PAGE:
On Target Membership Marketing

Recently, I had the opportunity to present a session for ASAE on membership marketing. I shared the following three steps to building a strong and sustainable on target membership program.

1. Get Ready – Establish a knowledge foundation by tracking your organization’s key membership statistics and looking at industry benchmarks.
2. Take Aim – Build an economic model for membership that is based on sound principles and helps you set realistic and achievable goals.
3. And Fire – Develop and implement a segmented, high frequency, multi-channel, track-able, and test driven recruitment and retention program.
Here are the slides from that presentation.


The Membership Economy


It is great to find a new book that has been waiting to be written for a long time.  The Membership Economy: Find Your Superusers, Master the Forever Transaction, and Build Recurring Revenue is that book.  It makes the case for the membership relationship across almost all organizational platforms. 
The author, Robbie Kellman Baxter, maintains that membership is the lever for success for organizations from online businesses like Pandora, to communities like LinkedIn; to loyalty programs like airline frequent flyer programs, to traditional programs like Weight Watchers; and yes, even for non-profits and associations. To support this, she offers lessons learned in numerous case studies on how organizations have successfully employed the membership concept.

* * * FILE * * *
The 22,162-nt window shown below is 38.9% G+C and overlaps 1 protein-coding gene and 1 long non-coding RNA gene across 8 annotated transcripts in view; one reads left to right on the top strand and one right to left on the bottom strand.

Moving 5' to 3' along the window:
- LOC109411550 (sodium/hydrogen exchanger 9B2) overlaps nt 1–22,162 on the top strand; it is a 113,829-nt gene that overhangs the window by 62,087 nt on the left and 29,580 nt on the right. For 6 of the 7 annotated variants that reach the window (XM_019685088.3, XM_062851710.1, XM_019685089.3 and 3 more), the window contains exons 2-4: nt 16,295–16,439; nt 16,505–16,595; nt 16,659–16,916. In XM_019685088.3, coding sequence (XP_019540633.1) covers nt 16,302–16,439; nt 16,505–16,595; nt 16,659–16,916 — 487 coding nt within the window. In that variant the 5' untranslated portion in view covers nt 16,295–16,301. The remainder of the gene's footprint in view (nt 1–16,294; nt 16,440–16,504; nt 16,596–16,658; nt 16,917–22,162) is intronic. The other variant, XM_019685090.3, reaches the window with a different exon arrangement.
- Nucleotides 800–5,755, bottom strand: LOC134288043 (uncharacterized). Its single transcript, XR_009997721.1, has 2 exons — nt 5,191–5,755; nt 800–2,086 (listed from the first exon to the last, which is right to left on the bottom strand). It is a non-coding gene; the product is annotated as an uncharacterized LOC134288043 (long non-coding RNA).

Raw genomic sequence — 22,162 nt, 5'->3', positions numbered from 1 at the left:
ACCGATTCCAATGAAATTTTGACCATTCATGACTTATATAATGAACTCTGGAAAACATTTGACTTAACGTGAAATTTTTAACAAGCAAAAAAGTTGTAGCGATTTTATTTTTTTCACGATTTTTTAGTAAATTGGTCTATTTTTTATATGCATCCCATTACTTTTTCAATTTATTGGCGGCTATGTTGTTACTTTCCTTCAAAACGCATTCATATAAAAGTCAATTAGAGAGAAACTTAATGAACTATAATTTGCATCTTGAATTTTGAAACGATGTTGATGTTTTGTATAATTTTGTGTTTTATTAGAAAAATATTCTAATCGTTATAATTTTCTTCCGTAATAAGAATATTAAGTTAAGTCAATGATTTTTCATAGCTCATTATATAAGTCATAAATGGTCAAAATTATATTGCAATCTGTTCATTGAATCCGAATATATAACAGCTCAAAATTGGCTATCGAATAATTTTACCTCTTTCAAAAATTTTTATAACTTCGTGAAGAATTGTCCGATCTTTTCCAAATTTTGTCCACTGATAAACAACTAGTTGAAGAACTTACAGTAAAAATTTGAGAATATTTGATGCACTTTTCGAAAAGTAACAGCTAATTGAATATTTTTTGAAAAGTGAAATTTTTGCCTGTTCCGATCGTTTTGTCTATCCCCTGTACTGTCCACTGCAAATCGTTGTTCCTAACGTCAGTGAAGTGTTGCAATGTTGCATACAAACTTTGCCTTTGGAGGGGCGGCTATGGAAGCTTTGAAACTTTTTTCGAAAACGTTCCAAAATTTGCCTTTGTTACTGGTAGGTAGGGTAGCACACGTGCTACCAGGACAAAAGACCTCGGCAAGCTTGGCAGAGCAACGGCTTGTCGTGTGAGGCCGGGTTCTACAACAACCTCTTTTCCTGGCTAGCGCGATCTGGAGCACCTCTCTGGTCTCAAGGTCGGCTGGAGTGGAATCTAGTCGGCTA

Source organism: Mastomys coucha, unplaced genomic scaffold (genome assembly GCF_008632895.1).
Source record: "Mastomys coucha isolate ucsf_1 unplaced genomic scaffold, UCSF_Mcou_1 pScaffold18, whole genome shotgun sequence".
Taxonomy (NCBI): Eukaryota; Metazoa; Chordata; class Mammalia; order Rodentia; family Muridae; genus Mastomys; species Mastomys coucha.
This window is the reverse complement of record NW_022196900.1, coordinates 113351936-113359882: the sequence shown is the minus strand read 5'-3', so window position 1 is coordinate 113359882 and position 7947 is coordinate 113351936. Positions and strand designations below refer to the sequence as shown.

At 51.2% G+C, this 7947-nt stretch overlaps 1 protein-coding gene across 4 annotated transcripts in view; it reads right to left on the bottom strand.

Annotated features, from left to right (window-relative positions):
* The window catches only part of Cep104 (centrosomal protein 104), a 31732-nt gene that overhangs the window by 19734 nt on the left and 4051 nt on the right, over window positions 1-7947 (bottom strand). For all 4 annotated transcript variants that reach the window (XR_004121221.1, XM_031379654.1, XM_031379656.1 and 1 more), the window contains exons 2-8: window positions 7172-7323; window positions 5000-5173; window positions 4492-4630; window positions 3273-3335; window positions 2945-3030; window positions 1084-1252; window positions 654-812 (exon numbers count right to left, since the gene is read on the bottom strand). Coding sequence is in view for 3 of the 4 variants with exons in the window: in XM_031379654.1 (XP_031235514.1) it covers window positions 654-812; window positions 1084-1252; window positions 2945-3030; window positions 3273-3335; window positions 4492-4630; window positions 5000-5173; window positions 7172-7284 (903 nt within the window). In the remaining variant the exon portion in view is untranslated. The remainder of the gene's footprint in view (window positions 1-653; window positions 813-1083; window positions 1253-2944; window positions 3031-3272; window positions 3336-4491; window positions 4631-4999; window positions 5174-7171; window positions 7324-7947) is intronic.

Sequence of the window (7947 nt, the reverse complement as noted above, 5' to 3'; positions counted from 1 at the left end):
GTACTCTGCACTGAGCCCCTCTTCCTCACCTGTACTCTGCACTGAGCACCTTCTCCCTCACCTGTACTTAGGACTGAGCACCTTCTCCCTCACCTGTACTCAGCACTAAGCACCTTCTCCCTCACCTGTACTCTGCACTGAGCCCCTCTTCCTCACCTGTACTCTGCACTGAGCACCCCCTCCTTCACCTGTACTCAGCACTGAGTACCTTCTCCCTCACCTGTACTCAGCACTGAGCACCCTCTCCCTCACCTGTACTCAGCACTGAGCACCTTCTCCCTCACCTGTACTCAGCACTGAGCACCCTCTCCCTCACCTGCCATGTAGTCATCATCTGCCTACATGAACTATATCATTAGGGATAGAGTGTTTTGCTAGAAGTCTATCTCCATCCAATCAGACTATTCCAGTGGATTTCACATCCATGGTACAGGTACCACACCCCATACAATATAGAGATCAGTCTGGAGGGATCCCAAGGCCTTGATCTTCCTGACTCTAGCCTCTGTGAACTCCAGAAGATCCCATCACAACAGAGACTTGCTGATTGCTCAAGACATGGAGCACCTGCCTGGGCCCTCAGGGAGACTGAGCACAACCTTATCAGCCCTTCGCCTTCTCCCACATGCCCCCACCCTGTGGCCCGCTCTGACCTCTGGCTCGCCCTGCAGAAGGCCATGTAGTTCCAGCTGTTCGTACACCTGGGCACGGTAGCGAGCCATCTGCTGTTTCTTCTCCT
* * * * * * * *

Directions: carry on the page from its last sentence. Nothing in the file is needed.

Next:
Baxter argues that “Virtually any organization can become part of the Membership Economy. Membership strengthens loyalty.  Membership strengthens participation.  Membership strengthens referrals.  And organizations that think about membership tend to focus more on providing long-term value, which ultimately leads to better customer lifetime value.  Any CEO who is not thinking about membership is missing a huge opportunity to point his or her organization toward long-term sustainable profitability” (page 22).
In addition to making the case for membership and providing successful case studies, the book shares strategies and tactics, many of which you will see endorsed here on the Membership Marketing Blog, on how to effectively implement and optimize a membership program.  Baxter emphasizes that for effective membership marketing you need to build an acquisition funnel, onboard new members, establish a pricing model, consider a freemium option, track the right data, and retain members.
Some today make the case that membership is obsolete or no longer relevant.  Baxter strongly makes the opposite case.  She says, “A certain type of organization is winning the hearts and voices of their customers, and building the kind of loyalty that traditionally was reserved for family, community, and church.  The secret that these organizations know is that people are craving membership.  Organizations that build their businesses around people’s needs to belong, to be connected, and to be admired, that are focused on relationship over products are winning in today’s economy” (page 9).
The Membership Economy will be published this month and is a great read for anyone considering developing or currently managing a membership program.